By Alex Baldinger
Friday, January 22, 2010; WE36
If today's political debate sounds like a mixtape of braying donkeys and trumpeting elephants, the vintage political oratory on display in "The Rivalry" at Ford's Theatre plays like a recording of opera's greatest hits.
Re-creating portions of the archetypal debates between an upstart Abraham Lincoln and Sen. Stephen Douglas, Norman Corwin's 1959 play, which opens Friday, is an illuminating and occasionally startling portrait of the two men who represented the two sides of the issue that divided the nation.
"No matter what your idea of Lincoln is, it's not going to be me," said Robert Parsons, a 6-foot-4 doppelganger of the then-beardless 49-year-old trial lawyer, before a recent rehearsal. "As soon as I start talking, it's not going to be the sound [audiences] have in their head."
At the time of the debates -- between August and October 1858 -- Lincoln was a little-known Republican attempting to unseat Douglas, the Democratic senator from Illinois, whose Kansas-Nebraska Act of 1854 gave individual states broader authority to enact slavery. Lincoln vehemently opposed slavery, though to be called an abolitionist at the time was tantamount to political suicide. (Lincoln narrowly lost the 1858 election.)
Lincoln's arguments against slavery reveal a man facing a conflict between his deeply held beliefs and the political realities of the day: "[T]here is a physical difference between the white and black races which I believe will forever forbid the two races living together on terms of social and political equality. . . . I do not understand that because I do not want a negro woman for a slave I must necessarily want her for a wife. My understanding is that I can just let her alone," he said at the Charleston, Ill., debate.
The apparent hedging -- is that the same man who issued the Emancipation Proclamation? -- gives Parsons the chance to play against the idealized version of Lincoln most Americans know.
"You can really play against that iconic sense of this statuesque man. He had no idea he was going to be on the $5 bill," he said. "I have to believe I'm saying things that are almost revolutionary to certain ears, even though today they would be thought of as racist."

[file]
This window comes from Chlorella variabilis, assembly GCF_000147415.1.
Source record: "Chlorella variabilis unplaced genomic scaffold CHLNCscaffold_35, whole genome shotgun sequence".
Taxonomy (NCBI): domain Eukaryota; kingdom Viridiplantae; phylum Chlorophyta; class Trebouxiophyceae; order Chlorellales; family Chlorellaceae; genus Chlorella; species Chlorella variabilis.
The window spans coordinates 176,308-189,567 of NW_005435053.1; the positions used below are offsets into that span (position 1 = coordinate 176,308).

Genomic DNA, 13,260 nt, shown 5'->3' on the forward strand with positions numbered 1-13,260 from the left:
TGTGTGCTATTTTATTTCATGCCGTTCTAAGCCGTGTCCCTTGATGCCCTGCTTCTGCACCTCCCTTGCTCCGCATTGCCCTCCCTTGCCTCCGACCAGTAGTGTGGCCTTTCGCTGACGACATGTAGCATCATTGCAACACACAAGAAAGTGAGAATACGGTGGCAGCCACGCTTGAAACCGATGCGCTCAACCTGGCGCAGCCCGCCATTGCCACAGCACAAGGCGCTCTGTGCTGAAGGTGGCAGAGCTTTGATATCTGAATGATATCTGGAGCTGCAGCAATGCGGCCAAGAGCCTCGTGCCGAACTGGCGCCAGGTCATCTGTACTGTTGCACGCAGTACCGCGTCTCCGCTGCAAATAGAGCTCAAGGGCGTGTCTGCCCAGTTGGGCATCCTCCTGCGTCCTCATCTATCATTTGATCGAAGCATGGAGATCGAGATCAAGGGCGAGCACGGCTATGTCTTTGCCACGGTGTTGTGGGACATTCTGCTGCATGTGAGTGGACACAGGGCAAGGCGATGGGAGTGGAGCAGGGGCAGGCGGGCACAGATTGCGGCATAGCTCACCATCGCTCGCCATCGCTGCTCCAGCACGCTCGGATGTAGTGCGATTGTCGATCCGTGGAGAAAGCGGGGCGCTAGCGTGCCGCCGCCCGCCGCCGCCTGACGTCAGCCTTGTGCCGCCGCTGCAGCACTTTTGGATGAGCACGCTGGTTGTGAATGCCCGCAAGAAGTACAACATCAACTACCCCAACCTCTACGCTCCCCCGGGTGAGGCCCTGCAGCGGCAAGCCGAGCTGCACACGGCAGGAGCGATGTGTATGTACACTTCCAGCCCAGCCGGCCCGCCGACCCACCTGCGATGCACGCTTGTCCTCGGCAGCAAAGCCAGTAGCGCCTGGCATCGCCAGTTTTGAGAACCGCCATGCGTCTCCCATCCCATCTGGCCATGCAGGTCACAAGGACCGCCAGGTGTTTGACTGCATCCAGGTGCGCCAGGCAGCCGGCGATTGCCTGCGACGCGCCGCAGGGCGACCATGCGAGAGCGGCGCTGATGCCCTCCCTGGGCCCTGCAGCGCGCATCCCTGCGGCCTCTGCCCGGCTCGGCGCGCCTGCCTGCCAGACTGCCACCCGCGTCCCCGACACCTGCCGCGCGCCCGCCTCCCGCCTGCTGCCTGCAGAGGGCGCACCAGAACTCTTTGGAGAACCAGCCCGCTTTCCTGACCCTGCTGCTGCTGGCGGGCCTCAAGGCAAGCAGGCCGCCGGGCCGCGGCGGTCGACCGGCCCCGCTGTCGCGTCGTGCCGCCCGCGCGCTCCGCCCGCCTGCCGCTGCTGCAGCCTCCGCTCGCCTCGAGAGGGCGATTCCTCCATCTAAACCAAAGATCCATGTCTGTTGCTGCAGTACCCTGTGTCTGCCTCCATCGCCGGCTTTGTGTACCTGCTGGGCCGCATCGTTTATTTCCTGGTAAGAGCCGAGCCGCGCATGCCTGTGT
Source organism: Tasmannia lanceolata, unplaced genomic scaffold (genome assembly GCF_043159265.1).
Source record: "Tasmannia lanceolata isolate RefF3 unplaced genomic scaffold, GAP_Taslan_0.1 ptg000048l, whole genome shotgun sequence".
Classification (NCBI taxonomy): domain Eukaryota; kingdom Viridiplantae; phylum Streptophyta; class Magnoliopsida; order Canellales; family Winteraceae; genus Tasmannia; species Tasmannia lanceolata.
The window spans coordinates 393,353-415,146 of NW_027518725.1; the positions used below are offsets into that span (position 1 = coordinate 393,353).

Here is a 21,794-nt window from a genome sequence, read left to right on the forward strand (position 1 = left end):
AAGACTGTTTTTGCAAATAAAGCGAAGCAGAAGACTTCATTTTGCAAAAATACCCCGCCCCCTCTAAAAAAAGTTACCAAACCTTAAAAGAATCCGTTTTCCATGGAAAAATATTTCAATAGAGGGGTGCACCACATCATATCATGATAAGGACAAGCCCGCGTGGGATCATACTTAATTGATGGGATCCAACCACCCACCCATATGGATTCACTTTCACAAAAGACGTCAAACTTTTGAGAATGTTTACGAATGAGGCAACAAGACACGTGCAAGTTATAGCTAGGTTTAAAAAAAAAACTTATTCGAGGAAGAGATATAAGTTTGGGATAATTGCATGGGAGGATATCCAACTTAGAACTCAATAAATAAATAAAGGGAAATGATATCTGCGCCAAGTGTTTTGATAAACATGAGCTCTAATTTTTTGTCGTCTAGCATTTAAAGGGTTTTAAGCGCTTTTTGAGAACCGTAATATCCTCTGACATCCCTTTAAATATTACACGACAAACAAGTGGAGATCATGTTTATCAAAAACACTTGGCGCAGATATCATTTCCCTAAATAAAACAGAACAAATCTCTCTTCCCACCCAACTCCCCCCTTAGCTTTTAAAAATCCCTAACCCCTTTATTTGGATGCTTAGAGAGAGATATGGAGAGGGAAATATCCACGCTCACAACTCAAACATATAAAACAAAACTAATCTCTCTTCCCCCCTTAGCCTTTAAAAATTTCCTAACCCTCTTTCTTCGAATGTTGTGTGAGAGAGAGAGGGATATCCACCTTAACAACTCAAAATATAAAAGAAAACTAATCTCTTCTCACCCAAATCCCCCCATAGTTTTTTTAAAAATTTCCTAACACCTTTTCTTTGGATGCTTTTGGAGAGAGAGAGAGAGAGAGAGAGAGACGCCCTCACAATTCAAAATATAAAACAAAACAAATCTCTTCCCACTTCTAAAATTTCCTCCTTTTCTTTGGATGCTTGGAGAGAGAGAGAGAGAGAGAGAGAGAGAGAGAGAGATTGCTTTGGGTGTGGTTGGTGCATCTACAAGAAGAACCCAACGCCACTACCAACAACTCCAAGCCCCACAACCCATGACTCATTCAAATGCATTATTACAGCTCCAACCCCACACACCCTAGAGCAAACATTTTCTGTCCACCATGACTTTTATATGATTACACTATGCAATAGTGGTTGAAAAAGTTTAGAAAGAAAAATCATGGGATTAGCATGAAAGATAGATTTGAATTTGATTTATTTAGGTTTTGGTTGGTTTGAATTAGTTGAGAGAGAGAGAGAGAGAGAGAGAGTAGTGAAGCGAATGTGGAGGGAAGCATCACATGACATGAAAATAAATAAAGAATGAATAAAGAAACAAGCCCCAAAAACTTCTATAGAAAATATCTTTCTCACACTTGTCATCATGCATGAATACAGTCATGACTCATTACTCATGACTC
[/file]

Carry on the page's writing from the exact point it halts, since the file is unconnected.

Rick Foucheux plays Lincoln's opponent; Sarah Zimmerman plays Douglas's wife, Adele, whose reminiscences steer the action through pivotal moments from the seven debates.
"I have no assaults to make upon him, other than to trace his course," Douglas declares in a speech adapted from the duo's fourth debate. "This is a contest of principle! Either the radical abolition principles of Mr. Lincoln must be maintained, or the strong, constitutional, national Democratic principles with which I am identified."
"For any actor just to get a chance to work on such heightened oratory like this, this sort of reminds me of why I went into [acting] in the first place," Foucheux said. "The Rivalry" marks the veteran actor's first performance at Ford's Theatre after nearly 25 years of acting in Washington.
At the Lincoln-Douglas debates, the two parties alternated speaking roles, with the first candidate launching into a 60-minute opening statement, followed by a 90-minute response from the opponent; the initial speaker then concluded with a 30-minute rejoinder. At the time, this was the height of entertainment. "The Rivalry's" two-hour running time perhaps reflects 21st-century attention spans.
Today, "the polluted effect of cable television has people talking over one another so often that you get the visceral tension but you don't have intellectual tension," Foucheux said. "I long for a cool, collected explanation of why one side thinks [health-care reform] is good and one side thinks it's bad. Wouldn't it be great for us to be presented with knowledgeable people who let the other get the point across just so that they can refute it in some way?"